Pregnant women popping pills

From Tylenol to Vicodin, an uptick in opioid prescriptions during pregnancy

To do pregnancy the “right” way, to follow all the rules and recommendations, requires sacrifice on the part of the expectant mother. The list of no-nos is long: caffeine, alcohol, ibuprofen, sushi, deli meat, soft-serve ice cream, runny egg yolks, skiing, stomach-sleeping . . . just to name a few.

One of the hardest parts for me when I was wading through my first pregnancy (besides forgoing the soft-serve and stomach-sleeping), was being limited to acetaminophen for the various and sundry aches and pains I encountered as my hips widened and my ligaments stretched. Having found Tylenol to be quite ineffective in my younger years, my M.O. was to grin and bear it. Advil or bust, was my attitude. But not all pregnant women have the same tough-it-out mentality. And when they complain to their physicians, they’re getting something a lot stronger than Tylenol.

An alarming rate

Despite a dearth of research regarding the impact of opioids on fetal health and safety, doctors are prescribing opioid narcotics to pregnant women at an alarming rate, primarily to treat back pain and abdominal pain.*

In both studies, the opioids most prescribed during pregnancy were codeine and hydrocodone. Oxycodone was among the top four.

There’s speculation as to whether these script-happy doctors have done their due diligence, as fewer than 10 percent of medications approved by the FDA since 1980 have sufficient data to determine fetal risk. In fact, opioid use in the first trimester may double the risk of fetal neural tube defects. The question of addiction in just-born infants is also an issue to be addressed, as prolonged use while pregnant can lead to dependence – in mother and child.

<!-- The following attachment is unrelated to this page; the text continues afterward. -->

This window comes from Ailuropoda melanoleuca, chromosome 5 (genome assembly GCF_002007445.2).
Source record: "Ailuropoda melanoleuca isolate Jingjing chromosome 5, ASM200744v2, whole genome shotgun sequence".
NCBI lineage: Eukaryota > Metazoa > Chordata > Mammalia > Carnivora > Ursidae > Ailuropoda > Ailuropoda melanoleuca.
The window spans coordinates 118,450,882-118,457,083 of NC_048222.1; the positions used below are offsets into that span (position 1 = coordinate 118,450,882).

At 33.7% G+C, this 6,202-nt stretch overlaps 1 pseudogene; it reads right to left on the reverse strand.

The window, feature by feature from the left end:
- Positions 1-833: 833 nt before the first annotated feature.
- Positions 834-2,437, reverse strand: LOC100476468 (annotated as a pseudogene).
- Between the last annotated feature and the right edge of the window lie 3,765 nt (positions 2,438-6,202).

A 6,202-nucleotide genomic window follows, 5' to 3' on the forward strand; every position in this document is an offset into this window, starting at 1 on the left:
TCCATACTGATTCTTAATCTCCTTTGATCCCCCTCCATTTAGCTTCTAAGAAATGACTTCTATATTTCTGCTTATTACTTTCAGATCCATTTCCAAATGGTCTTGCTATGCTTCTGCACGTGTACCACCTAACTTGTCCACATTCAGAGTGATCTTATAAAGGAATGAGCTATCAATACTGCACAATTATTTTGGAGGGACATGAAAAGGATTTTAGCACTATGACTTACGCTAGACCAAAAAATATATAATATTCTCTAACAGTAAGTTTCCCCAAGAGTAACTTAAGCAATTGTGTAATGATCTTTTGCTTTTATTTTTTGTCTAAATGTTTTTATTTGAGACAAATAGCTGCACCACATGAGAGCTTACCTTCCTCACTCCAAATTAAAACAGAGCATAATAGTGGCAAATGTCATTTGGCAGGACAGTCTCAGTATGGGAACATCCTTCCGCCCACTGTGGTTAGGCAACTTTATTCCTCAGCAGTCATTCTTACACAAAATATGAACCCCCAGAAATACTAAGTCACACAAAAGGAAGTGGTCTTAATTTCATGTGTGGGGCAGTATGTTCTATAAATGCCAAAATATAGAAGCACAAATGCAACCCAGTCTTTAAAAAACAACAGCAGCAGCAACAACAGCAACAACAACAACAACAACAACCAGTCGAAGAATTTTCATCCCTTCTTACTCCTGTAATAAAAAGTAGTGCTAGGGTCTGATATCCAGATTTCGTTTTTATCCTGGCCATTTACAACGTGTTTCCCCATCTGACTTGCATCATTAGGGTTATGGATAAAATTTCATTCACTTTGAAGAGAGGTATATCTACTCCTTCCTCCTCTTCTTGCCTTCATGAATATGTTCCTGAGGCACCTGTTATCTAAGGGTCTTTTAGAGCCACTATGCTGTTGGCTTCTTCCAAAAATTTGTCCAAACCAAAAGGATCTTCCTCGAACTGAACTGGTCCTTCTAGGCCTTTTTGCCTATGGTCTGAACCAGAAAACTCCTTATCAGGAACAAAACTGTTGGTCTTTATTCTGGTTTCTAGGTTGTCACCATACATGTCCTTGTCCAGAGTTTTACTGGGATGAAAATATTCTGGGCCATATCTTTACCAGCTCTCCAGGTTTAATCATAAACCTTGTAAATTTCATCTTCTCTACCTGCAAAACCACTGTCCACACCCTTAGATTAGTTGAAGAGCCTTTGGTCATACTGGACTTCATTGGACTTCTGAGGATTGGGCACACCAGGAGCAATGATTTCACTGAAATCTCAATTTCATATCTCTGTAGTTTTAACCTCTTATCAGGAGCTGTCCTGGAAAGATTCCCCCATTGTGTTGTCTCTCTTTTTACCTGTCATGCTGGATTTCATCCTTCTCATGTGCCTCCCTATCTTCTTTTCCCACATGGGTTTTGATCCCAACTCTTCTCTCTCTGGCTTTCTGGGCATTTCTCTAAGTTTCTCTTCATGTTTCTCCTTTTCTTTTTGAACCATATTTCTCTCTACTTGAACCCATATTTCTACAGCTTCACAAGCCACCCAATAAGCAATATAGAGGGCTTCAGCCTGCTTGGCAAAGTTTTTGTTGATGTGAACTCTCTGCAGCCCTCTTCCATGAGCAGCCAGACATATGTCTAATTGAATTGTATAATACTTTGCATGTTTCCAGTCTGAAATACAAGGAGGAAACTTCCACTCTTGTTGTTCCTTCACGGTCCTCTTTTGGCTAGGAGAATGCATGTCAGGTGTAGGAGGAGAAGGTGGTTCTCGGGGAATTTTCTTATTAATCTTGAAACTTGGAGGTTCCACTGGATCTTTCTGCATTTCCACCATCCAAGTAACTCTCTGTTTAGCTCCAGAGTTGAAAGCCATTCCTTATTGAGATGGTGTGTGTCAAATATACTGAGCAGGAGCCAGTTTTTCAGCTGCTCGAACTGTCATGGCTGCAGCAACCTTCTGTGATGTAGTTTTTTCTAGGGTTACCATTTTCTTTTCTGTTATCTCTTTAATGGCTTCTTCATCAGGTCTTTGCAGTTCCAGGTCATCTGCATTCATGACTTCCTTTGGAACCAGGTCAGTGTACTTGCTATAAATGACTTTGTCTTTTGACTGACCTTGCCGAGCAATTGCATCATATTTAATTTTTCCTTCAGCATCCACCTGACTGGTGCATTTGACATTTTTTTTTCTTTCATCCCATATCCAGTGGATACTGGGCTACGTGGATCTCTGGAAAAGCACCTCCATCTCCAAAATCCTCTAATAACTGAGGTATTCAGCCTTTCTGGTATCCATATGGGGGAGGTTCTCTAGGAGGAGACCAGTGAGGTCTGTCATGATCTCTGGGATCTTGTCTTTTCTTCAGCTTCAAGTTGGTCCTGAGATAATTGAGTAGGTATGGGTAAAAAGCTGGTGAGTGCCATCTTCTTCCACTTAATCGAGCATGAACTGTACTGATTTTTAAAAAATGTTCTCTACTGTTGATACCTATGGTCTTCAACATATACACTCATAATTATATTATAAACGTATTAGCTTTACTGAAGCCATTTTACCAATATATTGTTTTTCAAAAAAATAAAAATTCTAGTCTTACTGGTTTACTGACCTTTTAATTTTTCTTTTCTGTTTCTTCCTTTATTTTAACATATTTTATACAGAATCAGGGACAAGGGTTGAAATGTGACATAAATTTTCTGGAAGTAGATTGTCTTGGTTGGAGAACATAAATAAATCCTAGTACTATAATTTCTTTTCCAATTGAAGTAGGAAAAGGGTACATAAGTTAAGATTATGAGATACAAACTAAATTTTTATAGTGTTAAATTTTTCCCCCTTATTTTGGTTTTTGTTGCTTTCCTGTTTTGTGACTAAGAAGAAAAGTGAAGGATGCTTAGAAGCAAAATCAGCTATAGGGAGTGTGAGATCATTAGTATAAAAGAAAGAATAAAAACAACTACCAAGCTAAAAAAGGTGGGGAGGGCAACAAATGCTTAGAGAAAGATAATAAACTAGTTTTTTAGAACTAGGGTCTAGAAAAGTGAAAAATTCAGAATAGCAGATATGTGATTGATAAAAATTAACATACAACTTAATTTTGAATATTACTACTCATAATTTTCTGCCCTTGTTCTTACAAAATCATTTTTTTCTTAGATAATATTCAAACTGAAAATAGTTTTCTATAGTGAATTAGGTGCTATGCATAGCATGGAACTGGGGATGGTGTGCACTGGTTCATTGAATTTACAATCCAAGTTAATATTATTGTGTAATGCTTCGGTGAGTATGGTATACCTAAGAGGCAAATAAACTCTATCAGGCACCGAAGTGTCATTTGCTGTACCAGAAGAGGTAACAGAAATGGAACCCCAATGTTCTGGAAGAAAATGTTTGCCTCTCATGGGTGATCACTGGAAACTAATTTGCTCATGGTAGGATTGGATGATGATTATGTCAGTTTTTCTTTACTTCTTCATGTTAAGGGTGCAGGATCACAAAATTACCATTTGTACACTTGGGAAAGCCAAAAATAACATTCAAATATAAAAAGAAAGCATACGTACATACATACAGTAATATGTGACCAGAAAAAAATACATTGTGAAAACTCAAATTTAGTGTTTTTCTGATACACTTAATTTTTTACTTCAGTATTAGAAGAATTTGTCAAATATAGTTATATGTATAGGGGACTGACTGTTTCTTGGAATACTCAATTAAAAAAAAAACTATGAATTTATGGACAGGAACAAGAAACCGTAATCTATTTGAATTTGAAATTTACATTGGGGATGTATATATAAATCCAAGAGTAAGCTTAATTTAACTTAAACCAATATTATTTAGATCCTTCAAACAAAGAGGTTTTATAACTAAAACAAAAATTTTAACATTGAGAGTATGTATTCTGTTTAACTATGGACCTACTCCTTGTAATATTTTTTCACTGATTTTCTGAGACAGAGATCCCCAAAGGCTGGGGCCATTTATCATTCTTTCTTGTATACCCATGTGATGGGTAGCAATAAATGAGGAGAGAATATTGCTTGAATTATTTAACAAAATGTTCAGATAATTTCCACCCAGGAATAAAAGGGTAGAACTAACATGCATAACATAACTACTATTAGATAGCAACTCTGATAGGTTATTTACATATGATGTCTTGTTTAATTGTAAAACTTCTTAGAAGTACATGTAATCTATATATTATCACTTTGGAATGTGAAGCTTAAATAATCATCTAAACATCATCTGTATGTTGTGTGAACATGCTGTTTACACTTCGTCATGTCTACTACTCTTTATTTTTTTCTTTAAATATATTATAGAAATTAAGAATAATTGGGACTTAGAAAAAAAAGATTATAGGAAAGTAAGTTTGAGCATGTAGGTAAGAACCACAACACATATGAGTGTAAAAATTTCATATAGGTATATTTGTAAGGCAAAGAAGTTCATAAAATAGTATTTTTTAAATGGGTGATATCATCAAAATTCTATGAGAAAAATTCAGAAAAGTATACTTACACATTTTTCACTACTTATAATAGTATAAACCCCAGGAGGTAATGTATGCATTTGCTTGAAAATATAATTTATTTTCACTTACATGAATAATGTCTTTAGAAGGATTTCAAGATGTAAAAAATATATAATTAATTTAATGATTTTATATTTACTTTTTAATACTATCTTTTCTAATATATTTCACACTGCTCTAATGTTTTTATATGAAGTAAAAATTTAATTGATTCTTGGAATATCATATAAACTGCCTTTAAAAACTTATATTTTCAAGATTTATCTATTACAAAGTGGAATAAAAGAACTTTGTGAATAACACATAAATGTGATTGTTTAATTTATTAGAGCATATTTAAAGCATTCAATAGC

America’s pain-averse mentality

A miracle cure in pill form has come to be expected for whatever might ail us – and that mentality doesn’t simply disappear during pregnancy. After all, taking painkillers is certainly an easier solution than suffering through it or seeking more time-consuming alternative help, such as physical therapy or acupuncture. But it still boggles the mind how women who try to be so careful in so many ways will eagerly accept an opioid prescription. “If the doctor’s giving it to me, it must be safe . . . right?”

Recklessly over-prescribed

Ultimately, this seems to be merely another manifestation of the trend of opioid painkillers being recklessly over-prescribed – and to inappropriate patients. It’s a main contributor to pharmaceutical and opioid abuse and addiction in the U.S., and now there’s yet another subgroup to whom these pills are becoming more – and more easily – available.

*For more information, see Catherine Saint Louis’s April 13, 2014, article, “Surge in Narcotic Prescriptions for Pregnant Women,” in The New York Times.

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